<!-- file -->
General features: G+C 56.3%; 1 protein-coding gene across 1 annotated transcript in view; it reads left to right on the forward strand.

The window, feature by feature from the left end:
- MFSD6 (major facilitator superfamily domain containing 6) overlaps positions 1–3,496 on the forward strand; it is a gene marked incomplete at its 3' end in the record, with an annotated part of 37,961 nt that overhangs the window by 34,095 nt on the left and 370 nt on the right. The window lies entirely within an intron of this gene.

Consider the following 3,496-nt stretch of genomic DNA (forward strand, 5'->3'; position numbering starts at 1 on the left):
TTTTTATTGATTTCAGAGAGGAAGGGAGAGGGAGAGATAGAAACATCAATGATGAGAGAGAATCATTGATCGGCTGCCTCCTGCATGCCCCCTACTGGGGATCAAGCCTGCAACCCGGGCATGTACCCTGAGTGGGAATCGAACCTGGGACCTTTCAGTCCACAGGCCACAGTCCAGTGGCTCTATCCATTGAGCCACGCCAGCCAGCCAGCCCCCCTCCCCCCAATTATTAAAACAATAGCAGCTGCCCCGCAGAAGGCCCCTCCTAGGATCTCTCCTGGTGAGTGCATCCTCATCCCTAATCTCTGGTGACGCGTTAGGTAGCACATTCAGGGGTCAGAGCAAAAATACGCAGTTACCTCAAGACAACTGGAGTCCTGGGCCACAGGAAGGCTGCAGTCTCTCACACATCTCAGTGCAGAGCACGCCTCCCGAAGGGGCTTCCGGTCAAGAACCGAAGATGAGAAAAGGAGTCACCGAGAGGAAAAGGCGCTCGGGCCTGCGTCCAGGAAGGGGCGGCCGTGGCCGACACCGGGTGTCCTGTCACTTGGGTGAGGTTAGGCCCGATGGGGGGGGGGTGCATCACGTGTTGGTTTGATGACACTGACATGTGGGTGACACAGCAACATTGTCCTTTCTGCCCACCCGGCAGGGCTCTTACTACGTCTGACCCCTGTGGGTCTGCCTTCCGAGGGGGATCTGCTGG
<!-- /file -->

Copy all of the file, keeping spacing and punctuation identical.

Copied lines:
General features: G+C 56.3%; 1 protein-coding gene across 1 annotated transcript in view; it reads left to right on the forward strand.

The window, feature by feature from the left end:
- MFSD6 (major facilitator superfamily domain containing 6) overlaps positions 1–3,496 on the forward strand; it is a gene marked incomplete at its 3' end in the record, with an annotated part of 37,961 nt that overhangs the window by 34,095 nt on the left and 370 nt on the right. The window lies entirely within an intron of this gene.

Consider the following 3,496-nt stretch of genomic DNA (forward strand, 5'->3'; position numbering starts at 1 on the left):
TTTTTATTGATTTCAGAGAGGAAGGGAGAGGGAGAGATAGAAACATCAATGATGAGAGAGAATCATTGATCGGCTGCCTCCTGCATGCCCCCTACTGGGGATCAAGCCTGCAACCCGGGCATGTACCCTGAGTGGGAATCGAACCTGGGACCTTTCAGTCCACAGGCCACAGTCCAGTGGCTCTATCCATTGAGCCACGCCAGCCAGCCAGCCCCCCTCCCCCCAATTATTAAAACAATAGCAGCTGCCCCGCAGAAGGCCCCTCCTAGGATCTCTCCTGGTGAGTGCATCCTCATCCCTAATCTCTGGTGACGCGTTAGGTAGCACATTCAGGGGTCAGAGCAAAAATACGCAGTTACCTCAAGACAACTGGAGTCCTGGGCCACAGGAAGGCTGCAGTCTCTCACACATCTCAGTGCAGAGCACGCCTCCCGAAGGGGCTTCCGGTCAAGAACCGAAGATGAGAAAAGGAGTCACCGAGAGGAAAAGGCGCTCGGGCCTGCGTCCAGGAAGGGGCGGCCGTGGCCGACACCGGGTGTCCTGTCACTTGGGTGAGGTTAGGCCCGATGGGGGGGGGGTGCATCACGTGTTGGTTTGATGACACTGACATGTGGGTGACACAGCAACATTGTCCTTTCTGCCCACCCGGCAGGGCTCTTACTACGTCTGACCCCTGTGGGTCTGCCTTCCGAGGGGGATCTGCTGG